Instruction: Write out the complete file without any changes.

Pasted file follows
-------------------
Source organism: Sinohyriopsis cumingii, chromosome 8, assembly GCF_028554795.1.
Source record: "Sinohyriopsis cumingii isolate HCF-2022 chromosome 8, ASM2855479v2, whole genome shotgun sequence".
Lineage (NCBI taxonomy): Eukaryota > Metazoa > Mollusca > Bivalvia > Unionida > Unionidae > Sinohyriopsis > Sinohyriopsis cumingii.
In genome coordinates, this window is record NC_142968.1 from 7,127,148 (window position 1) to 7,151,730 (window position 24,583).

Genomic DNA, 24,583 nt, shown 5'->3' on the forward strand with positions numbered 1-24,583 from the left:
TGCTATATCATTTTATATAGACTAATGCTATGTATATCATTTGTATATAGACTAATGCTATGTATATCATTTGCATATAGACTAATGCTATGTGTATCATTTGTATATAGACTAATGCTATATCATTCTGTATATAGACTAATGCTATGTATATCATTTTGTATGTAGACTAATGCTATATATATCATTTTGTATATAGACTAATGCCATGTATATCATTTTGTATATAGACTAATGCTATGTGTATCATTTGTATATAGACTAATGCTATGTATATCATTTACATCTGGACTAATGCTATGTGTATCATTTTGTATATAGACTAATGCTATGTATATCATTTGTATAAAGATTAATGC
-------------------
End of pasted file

Source organism: Sinohyriopsis cumingii, chromosome 8, assembly GCF_028554795.1.
Source record: "Sinohyriopsis cumingii isolate HCF-2022 chromosome 8, ASM2855479v2, whole genome shotgun sequence".
Lineage (NCBI taxonomy): Eukaryota > Metazoa > Mollusca > Bivalvia > Unionida > Unionidae > Sinohyriopsis > Sinohyriopsis cumingii.
In genome coordinates, this window is record NC_142968.1 from 7,127,148 (window position 1) to 7,151,730 (window position 24,583).

Genomic DNA, 24,583 nt, shown 5'->3' on the forward strand with positions numbered 1-24,583 from the left:
TGCTATATCATTTTATATAGACTAATGCTATGTATATCATTTGTATATAGACTAATGCTATGTATATCATTTGCATATAGACTAATGCTATGTGTATCATTTGTATATAGACTAATGCTATATCATTCTGTATATAGACTAATGCTATGTATATCATTTTGTATGTAGACTAATGCTATATATATCATTTTGTATATAGACTAATGCCATGTATATCATTTTGTATATAGACTAATGCTATGTGTATCATTTGTATATAGACTAATGCTATGTATATCATTTACATCTGGACTAATGCTATGTGTATCATTTTGTATATAGACTAATGCTATGTATATCATTTGTATAAAGATTAATGC